In a world in which sustained demographic and economic growth are exerting increasing pressures on natural resources, establishing a resource efficient economy is central to greening growth. The total volume of material extracted or harvested worldwide reached nearly 72 billion metric tonnes in 2010, doubling since 1980 and an estimated ten-fold increase over the last century. Curbing these trends requires policies that improve resource productivity and that ensure sustainable materials management, building on the principle of the 3Rs – reduce, reuse, recycle – and encouraging more sustainable consumption patterns.

In this context, extended producer responsibility (EPR), an environmental policy approach in which a producer’s responsibility for a product is extended to the post-consumer stage of a product’s life cycle have become common. Currently about 400 such schemes are in operation across the world, most of them in the OECD and some in emerging market economies. While extended producer responsibility systems have contributed to significantly increasing material recovery rates from certain waste streams, as well as providing a reliable source of funding for the collection and recycling of waste, the economic and environmental performance of these systems appears to be highly disparate. As a consequence, there is a sustained debate about the way EPR systems should be designed.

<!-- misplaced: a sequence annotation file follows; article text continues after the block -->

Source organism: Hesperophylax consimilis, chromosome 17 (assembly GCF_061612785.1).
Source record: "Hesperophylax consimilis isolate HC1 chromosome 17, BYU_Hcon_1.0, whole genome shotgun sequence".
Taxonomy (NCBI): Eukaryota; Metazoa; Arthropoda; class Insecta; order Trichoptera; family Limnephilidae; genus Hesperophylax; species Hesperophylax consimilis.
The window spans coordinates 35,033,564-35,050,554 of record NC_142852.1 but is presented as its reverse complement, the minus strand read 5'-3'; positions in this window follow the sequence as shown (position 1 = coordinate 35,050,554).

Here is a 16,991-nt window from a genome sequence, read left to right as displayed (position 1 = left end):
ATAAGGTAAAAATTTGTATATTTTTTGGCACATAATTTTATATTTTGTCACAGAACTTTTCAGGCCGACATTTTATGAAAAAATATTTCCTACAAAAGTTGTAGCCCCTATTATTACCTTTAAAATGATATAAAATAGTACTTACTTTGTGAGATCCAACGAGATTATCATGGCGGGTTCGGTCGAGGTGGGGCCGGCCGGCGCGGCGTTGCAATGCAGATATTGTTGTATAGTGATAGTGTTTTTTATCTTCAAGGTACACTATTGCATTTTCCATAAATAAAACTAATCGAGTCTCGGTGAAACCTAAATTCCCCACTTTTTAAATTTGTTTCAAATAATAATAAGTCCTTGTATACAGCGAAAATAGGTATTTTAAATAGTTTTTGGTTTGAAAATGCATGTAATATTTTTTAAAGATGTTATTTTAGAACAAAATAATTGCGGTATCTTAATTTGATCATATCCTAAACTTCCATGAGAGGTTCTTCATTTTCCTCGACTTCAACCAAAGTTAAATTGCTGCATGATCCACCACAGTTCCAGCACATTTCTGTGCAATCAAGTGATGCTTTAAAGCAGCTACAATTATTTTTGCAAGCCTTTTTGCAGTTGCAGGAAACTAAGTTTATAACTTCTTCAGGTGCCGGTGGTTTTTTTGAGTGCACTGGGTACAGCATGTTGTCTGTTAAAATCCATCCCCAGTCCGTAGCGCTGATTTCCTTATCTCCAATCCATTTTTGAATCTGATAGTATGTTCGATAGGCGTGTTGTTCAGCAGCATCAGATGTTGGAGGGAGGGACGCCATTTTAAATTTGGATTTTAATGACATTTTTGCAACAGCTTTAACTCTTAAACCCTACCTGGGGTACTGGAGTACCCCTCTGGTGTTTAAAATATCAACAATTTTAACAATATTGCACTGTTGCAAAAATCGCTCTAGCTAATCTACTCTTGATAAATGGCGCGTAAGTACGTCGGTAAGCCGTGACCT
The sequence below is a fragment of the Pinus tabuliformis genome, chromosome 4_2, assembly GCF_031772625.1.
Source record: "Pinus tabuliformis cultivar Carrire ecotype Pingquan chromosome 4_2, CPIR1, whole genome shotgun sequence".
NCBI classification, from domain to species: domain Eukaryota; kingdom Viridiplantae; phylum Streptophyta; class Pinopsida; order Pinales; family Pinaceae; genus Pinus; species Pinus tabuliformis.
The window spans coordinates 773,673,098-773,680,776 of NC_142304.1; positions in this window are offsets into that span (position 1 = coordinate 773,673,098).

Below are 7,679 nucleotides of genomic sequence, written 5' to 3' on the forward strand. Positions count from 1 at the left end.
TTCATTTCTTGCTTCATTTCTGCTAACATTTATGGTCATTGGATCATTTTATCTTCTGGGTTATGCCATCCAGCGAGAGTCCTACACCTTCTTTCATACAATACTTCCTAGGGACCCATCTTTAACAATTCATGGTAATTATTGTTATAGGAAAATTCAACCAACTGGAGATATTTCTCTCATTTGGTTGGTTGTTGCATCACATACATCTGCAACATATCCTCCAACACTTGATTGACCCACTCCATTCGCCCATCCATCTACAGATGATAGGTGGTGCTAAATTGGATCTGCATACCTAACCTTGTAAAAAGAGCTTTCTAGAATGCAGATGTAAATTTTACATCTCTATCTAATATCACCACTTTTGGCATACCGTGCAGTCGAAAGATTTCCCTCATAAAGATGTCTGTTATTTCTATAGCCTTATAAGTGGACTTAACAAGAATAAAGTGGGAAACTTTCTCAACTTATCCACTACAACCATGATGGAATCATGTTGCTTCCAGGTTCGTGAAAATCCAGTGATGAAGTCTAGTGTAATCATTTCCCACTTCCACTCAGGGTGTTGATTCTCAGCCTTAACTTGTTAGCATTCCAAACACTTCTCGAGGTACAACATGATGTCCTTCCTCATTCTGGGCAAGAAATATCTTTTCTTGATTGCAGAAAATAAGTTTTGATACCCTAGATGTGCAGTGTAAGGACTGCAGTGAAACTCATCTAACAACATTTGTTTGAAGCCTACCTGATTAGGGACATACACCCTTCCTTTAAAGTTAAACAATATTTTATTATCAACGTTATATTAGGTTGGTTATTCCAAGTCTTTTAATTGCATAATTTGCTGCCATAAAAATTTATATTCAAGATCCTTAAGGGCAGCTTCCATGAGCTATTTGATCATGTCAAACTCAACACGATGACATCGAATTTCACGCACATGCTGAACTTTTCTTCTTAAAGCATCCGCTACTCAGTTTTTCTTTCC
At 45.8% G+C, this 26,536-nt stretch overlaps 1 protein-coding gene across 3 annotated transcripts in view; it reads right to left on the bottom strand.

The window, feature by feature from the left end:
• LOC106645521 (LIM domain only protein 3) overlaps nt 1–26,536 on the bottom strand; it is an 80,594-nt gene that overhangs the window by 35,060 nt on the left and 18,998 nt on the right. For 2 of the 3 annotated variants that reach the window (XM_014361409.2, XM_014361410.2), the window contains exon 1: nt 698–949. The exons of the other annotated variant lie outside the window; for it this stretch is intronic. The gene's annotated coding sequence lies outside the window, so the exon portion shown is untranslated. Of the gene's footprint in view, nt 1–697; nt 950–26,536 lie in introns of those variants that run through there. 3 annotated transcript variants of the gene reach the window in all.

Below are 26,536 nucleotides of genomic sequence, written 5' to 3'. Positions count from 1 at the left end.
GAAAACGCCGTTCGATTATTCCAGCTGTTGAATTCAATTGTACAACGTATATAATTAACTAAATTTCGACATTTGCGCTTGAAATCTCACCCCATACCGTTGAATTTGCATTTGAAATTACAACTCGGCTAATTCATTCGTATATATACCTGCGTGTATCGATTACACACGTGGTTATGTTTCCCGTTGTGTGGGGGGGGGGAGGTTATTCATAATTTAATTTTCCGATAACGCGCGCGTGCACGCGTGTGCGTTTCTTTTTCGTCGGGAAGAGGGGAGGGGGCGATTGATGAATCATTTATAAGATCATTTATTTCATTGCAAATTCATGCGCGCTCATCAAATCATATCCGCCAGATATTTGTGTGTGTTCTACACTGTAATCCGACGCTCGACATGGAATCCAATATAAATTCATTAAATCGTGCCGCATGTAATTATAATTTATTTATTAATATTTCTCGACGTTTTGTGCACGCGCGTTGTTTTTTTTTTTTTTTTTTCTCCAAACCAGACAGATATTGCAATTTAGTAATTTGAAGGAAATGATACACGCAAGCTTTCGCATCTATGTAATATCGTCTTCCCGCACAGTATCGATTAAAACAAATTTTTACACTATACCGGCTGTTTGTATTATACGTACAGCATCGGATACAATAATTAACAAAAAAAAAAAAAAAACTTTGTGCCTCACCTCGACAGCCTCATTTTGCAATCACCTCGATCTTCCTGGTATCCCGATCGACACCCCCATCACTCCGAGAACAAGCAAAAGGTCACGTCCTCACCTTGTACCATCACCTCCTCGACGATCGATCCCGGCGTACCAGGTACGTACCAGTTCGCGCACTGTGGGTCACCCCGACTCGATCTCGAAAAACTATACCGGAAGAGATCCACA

This report contributes to this debate by providing updated guidance on the design of EPR. This work updates the OECD Guidance Manual for Governments, published in 2001, by drawing on recent experience, deepening the analysis in selected areas and adding a discussion on the particular challenges faced by developing countries.

Chapters 1and 2 provide an introduction and compile updated guidance and recommendations on EPRs. These chapters constitute Part I of the Guidance. The remaining chapters constitute Part II, and provide more in-depth analyses of a number of key elements of EPR schemes that underlie the updated guidance. Chapter 2 discusses governance, Chapter 3 competition, Chapter 4 design for the environment, and Chapter 5 on the informal sector. The annex provides summary versions of country case studies that were provided by member countries and partners as an input to the Global Forum on Environment focusing on Extended Producer Responsibility that took place in June 2014 in Tokyo.

This review was overseen by the OECD Working Party on Resource Productivity and Waste (WPRPW) and benefited from the documents prepared for, and the discussions at, the Global Forum on EPR that took place in Tokyo and the support provided by an ad hoc expert group.

At a time when many governments are grappling with the challenge of developing a policy mix that can support the transition towards a more resource efficient, circular economy, this report provides some valuable guidance concerning one of the policy approaches that can assist.


Simon Upton

Director, OECD Environment Directorate